A minor war has broken out between the companies, InselAir photographing and publishing allegedly illegal acts of DAE in the shared hangar. The airport (CAP) started investigating.
After a work visit to Suriname, minister Leeflang decided to give SLM and InselAir a monopoly on the CUR-PBM (Paramaribo) line until 2008,because InselAir had their MD83 before DAE got the Fokker F100and the two companies should havea chance to get established in the market. SLM has been flying the route for decennia already, and they are hanging on by the skin of their fingernails. One wonders for DAE's reaction: Yet another court case?
http://www.skeptictank.org/gen3/gen02059.htm">just as well.)
Start-up Trinidad & Tobago company Constellation announces two weekly flights Trinida-Panamá with a stop in CUR, starting end of June, but is reported not to get a Trinidad license before September.
DAE and American Airlines are sueing Hato Airport (CAP) once again. They do not want to use the CUTE check-in system, as CAP wants them to. It's a complete mystery why CAP bought it (it would be slander to suggest somebody made some extra pocket money there.) The funny part is, when you have an e-ticket, you just board and AA (or KLM) do not have to go CUTE. According to DAE, total airport charges come out higher than the cost of a bare ticket CUR-AUA.
DAE lost the case for now, but there still is another one running.
DAE has moved out of June the hangar they shared with InselAir and prefers to do maintenance out in the open, claiming the building is structurally unsound and a wall can collapsejust like that.
FOL minister Adriaens announces a minimum tariff of ANG350 for CUR-SXM v.v.; maximum (only valid when there's a monopoly situation) 500, only 30 over the former minimum price. Remarkably, DAE and InselAir are less than enthusiastic, the latter declaring this isbelow cost price.
Dutch newspaper De Telegraaf announces, to nobody's surprise, that the downfall of Exel was caused by mismanagement. New here, but not surprising either, is that KLM and Exel had an agreement on price structure, with Exel charging €100 less than KLM; and that Exel's Erik de Vlieger was 'offered' Martinair by KLM.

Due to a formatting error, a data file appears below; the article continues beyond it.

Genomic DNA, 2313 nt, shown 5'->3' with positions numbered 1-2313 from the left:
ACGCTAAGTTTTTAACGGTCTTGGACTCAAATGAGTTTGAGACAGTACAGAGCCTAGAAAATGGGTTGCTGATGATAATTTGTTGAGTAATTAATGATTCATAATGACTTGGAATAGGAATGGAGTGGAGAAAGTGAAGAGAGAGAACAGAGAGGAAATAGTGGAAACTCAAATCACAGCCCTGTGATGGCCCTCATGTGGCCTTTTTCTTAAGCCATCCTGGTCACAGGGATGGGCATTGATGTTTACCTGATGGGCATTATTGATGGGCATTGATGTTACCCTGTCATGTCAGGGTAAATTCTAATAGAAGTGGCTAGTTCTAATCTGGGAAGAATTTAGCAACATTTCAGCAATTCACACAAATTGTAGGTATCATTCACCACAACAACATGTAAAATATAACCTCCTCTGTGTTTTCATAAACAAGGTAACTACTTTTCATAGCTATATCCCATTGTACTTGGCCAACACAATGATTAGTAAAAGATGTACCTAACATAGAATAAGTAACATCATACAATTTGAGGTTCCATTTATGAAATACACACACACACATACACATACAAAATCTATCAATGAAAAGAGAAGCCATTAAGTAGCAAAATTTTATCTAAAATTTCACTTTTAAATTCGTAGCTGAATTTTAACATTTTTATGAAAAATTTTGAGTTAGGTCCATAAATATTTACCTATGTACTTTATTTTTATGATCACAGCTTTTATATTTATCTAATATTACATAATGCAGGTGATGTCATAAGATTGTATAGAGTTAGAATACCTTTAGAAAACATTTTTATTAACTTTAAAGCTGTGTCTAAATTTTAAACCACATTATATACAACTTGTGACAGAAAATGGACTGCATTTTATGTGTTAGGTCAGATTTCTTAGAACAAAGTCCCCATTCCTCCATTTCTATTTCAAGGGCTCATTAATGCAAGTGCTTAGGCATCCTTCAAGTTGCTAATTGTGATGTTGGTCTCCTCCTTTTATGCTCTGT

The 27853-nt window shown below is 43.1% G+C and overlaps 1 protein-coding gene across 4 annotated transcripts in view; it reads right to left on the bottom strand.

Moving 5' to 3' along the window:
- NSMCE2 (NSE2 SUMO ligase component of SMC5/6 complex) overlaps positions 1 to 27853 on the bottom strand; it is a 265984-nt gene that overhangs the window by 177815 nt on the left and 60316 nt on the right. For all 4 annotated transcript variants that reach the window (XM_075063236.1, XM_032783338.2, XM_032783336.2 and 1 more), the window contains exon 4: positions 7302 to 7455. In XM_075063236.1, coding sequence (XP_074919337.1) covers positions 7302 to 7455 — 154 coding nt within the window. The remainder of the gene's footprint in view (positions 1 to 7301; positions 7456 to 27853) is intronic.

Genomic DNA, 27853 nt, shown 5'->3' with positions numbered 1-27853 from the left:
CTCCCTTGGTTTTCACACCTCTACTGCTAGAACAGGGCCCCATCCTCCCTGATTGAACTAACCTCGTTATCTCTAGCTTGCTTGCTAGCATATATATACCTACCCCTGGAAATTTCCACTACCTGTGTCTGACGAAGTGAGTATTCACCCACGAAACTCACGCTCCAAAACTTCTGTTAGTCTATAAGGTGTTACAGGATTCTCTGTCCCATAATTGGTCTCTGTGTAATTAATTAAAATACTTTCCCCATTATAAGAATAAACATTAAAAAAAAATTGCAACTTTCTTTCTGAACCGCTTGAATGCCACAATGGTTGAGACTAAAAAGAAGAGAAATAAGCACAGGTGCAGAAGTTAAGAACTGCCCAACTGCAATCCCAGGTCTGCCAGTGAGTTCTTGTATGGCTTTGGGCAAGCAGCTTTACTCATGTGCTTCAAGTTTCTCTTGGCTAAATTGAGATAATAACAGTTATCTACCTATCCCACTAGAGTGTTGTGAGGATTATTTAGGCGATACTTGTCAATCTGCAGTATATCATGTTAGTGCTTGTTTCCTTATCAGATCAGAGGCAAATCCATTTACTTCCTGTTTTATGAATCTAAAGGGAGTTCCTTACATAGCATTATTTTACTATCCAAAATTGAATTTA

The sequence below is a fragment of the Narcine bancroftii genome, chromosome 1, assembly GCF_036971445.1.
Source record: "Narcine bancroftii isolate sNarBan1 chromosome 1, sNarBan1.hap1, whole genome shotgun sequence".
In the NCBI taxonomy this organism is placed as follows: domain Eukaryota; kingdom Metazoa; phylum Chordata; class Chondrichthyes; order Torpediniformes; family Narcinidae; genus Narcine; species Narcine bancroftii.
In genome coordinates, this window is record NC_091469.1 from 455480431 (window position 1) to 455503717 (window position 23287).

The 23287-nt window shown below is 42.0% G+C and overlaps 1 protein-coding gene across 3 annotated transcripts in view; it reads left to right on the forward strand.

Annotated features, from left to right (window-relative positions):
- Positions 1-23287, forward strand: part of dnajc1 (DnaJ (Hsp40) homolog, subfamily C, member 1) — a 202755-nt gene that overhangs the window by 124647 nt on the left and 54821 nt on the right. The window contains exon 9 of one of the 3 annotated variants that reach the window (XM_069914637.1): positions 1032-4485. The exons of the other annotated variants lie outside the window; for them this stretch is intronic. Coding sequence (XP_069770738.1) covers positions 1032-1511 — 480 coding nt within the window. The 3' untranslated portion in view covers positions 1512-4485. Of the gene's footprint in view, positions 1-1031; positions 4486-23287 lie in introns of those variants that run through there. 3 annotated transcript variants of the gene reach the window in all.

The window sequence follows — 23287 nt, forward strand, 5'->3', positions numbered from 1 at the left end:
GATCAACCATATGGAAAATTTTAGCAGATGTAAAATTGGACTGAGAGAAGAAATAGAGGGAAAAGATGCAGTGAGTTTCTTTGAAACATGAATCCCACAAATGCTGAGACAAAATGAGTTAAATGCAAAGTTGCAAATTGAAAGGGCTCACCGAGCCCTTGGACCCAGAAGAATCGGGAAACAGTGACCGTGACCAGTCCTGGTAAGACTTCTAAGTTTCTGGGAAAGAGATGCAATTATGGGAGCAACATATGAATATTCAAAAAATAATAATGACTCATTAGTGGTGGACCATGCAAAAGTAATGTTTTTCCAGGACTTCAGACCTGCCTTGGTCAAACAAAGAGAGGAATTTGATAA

After many complaints, island government finally decides to start an investigation in how far CAP (read: Alterra) have conformed to their contractual requirements.
DAE announces closer cooperation with WinAir, less than a year after InselAir mentioned WinAir as a partner in thePan-Caribbean Alliance. It seems DAE-owner (a partner in Bonair Exel) Niek Sandmann did pay ANG1.4M for WinAir shares, and now is suing as he never got them. But St. Maarten minister Duncan denies Sandmann will get the shares; he will be paid back instead.
Aruba - In an interview with Aruba business magazine Nos Florin ex AUA airport director Michael Nicolaas came out with the opinion that Aruba needed a national carrier to develop the Reina Beatrix airport. After the ~100M florin Air Aruba disaster, what can you say?
In March, Tiara Air was grounded by Aruba authorities; not for aircraft safety, but because of 'administration and personnel reasons. The company must conform to international standards.' As it turned out when, a month later, Tiara got a renewed license,there had been irregularities in maintenance administration.But Tiara claims maintenance has always been optimal; you wonder how, in that case, they can know that. Tiara is now looking at a cooperation with 'a South-American company'.